Synacthen ELISA

Synacthen concentrations were estimated using an ELISA format. Unless otherwise stated, all reagents were from Sigma–Aldrich (Poole, UK). NUNC MaxiSorp™ high protein–binding capacity 96–well ELISA plates (ThermoFisher Scientific Inc., Waltham, MA, USA) were coated with anti–ACTH mouse monoclonal antibody A1A12 (which recognises ACTH 1–24) at 2.5 μg/mL in coating buffer (103 mmol/L sodium chloride; 41 mmol/L di–potassium hydrogen phosphate; 8.75 mmol/L potassium dihydrogen phosphate; pH 7.4). Standards were prepared in 0.9% saline at 0–10 000 pg/mL using solid synacthen (Bachem, Bubendorf, Switzerland). Samples containing synacthen were diluted in 0.9% saline to a concentration that was within the standard linear dynamic range (1000–7500 pg/mL) of the ELISA. To assess any variation or reduction in synacthen dose resulting from the laboratory dilutions necessary for the ELISA quantification, 2 vials of synacthen (250 μg/mL) were diluted as required and analysed in the ELISA.

A 100 μL aliquot of sample diluent (phosphate–buffered saline, pH 7.4; 4% bovine serum albumin; 0.05% Tween 20) was added to each well followed by 100 μL of synacthen standard or test sample in duplicate. Plates were incubated at room temperature for 10 minutes, and then washed 3 times with washing buffer (150 mmol/L sodium chloride; 8.5 mmol/L di–potassium hydrogen phosphate; 1.75 mmol/L potassium dihydrogen phosphate; 0.025% Tween 20; 0.0125% ProClin 300; pH 7.0). A 200 μL (1 μg/mL) aliquot of anti–ACTH (7–23) antibody conjugated to HRP (Bioss Antibodies, Woburn, MA, USA) was applied to each well, and plates incubated for 30 minutes at room temperature. Subsequent to washing 3 times, 200 μL of 3,3′,5·5′–tetramethylbenzidine substrate reagent (Europa Bioproducts Ltd., Cambridge, UK) was added to each well. Following incubation at room temperature for 45 minutes, the reaction was stopped by the addition of 100 μL of 0.5 mol/L hydrochloric acid. A Labtech LT4500 spectrophotometer (Labtech International Ltd., Uckfield, UK) was used to read absorption of the wells at 450 nm. Synacthen concentrations (pg/mL) were estimated from standard curves and corrected by the appropriate dilution factor (50–1000 times) to give the expected concentration in the synacthen solution used to deliver a 1 μg dose (Table 1). All samples were assayed 4 to 6 times, and the mean synacthen concentration determined.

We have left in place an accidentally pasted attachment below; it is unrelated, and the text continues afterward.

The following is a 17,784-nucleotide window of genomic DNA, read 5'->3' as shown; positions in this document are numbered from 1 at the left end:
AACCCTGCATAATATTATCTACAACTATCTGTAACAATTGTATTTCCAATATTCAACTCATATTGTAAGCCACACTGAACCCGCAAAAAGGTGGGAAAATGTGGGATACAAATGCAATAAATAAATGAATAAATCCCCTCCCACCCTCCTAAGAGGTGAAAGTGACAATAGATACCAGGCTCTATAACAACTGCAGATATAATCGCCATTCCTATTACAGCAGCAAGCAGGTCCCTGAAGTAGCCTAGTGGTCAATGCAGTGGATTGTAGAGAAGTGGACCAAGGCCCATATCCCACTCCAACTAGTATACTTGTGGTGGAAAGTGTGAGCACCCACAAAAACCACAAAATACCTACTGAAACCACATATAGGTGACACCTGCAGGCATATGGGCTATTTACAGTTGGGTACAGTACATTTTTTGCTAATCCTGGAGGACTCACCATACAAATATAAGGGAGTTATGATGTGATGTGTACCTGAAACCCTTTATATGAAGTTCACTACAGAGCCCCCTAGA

The intra–assay coefficient of variation (CV) was 1.70% at 2500 pg/mL, 1.69% at 5000 pg/mL and 2.35% at 7500 pg/mL. The interassay CV was 4.54% at 5000 pg/mL.

Statistical Analyses

Summary statistics of frequency (%) and mean were used to analyse survey data. Free–text responses detailing the clinical scenarios in which the HDT or LDT were used were categorised into themes using content analysis. For each of the ten dilution methods studied in the low–dose synacthen dilution analysis, intramethod and intrabag/syringe variance was calculated and expressed as mean, SD and CV. Method 7 was excluded from intrabag/syringe variance calculations due to an insufficient final volume. Unpaired t tests with Welch's correction were employed to compare components of the different methods, including number of dilution steps, volume of diluent and initial volume of synacthen used. A threshold of ± 10% (0.9–1.1 μg) was chosen as the acceptable range for deliverable synacthen dose values to fall within, reflecting standard laboratory practice.